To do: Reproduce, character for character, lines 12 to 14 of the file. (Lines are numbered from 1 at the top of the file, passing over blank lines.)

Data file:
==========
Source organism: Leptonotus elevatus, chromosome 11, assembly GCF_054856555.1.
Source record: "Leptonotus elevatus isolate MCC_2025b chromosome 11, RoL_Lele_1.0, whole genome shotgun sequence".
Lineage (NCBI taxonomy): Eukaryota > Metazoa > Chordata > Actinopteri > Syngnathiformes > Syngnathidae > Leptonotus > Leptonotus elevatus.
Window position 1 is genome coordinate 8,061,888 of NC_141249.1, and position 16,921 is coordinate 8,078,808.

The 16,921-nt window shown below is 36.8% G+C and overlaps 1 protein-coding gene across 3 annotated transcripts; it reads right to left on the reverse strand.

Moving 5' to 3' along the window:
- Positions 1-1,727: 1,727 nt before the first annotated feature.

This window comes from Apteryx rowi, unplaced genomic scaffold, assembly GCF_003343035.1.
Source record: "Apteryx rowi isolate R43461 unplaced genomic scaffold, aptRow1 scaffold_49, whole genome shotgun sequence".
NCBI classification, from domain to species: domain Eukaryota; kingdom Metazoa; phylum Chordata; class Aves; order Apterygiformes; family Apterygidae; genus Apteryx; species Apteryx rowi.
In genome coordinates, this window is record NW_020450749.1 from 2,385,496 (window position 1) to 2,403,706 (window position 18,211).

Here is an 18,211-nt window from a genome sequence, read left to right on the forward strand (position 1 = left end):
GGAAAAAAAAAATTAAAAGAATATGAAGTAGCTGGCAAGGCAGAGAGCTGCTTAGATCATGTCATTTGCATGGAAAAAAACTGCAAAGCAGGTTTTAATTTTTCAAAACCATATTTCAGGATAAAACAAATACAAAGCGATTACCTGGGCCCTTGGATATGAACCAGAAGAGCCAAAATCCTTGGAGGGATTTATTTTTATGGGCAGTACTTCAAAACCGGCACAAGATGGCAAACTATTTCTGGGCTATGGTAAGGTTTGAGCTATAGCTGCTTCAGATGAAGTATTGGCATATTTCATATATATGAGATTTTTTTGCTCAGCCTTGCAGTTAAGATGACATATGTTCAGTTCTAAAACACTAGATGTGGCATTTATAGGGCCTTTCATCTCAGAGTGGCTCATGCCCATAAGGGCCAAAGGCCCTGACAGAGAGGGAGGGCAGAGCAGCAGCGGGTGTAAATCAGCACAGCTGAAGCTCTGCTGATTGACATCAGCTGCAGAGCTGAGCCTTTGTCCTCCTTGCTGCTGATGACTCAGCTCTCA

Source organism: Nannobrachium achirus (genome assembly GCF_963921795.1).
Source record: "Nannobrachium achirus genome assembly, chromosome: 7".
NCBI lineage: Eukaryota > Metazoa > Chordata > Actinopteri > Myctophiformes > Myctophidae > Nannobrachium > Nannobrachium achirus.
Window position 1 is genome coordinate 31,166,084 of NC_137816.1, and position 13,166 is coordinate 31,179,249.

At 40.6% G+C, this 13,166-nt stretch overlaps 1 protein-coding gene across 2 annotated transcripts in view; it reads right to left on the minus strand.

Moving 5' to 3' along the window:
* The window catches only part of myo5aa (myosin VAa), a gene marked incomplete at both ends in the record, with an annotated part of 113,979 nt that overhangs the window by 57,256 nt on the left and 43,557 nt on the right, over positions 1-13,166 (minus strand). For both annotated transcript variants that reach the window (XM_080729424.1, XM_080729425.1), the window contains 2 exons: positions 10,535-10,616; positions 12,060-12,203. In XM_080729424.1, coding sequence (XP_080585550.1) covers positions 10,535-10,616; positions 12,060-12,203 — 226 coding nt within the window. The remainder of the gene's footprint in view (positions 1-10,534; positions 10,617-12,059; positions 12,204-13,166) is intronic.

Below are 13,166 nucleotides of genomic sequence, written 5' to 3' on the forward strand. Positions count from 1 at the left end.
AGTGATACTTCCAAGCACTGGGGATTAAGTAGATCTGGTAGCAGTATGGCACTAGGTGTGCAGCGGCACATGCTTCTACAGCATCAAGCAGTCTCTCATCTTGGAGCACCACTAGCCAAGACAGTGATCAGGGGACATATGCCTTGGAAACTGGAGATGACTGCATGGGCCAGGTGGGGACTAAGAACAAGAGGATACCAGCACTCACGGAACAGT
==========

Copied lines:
Here is an 18,211-nt window from a genome sequence, read left to right on the forward strand (position 1 = left end):
GGAAAAAAAAAATTAAAAGAATATGAAGTAGCTGGCAAGGCAGAGAGCTGCTTAGATCATGTCATTTGCATGGAAAAAAACTGCAAAGCAGGTTTTAATTTTTCAAAACCATATTTCAGGATAAAACAAATACAAAGCGATTACCTGGGCCCTTGGATATGAACCAGAAGAGCCAAAATCCTTGGAGGGATTTATTTTTATGGGCAGTACTTCAAAACCGGCACAAGATGGCAAACTATTTCTGGGCTATGGTAAGGTTTGAGCTATAGCTGCTTCAGATGAAGTATTGGCATATTTCATATATATGAGATTTTTTTGCTCAGCCTTGCAGTTAAGATGACATATGTTCAGTTCTAAAACACTAGATGTGGCATTTATAGGGCCTTTCATCTCAGAGTGGCTCATGCCCATAAGGGCCAAAGGCCCTGACAGAGAGGGAGGGCAGAGCAGCAGCGGGTGTAAATCAGCACAGCTGAAGCTCTGCTGATTGACATCAGCTGCAGAGCTGAGCCTTTGTCCTCCTTGCTGCTGATGACTCAGCTCTCA

Source organism: Nannobrachium achirus (genome assembly GCF_963921795.1).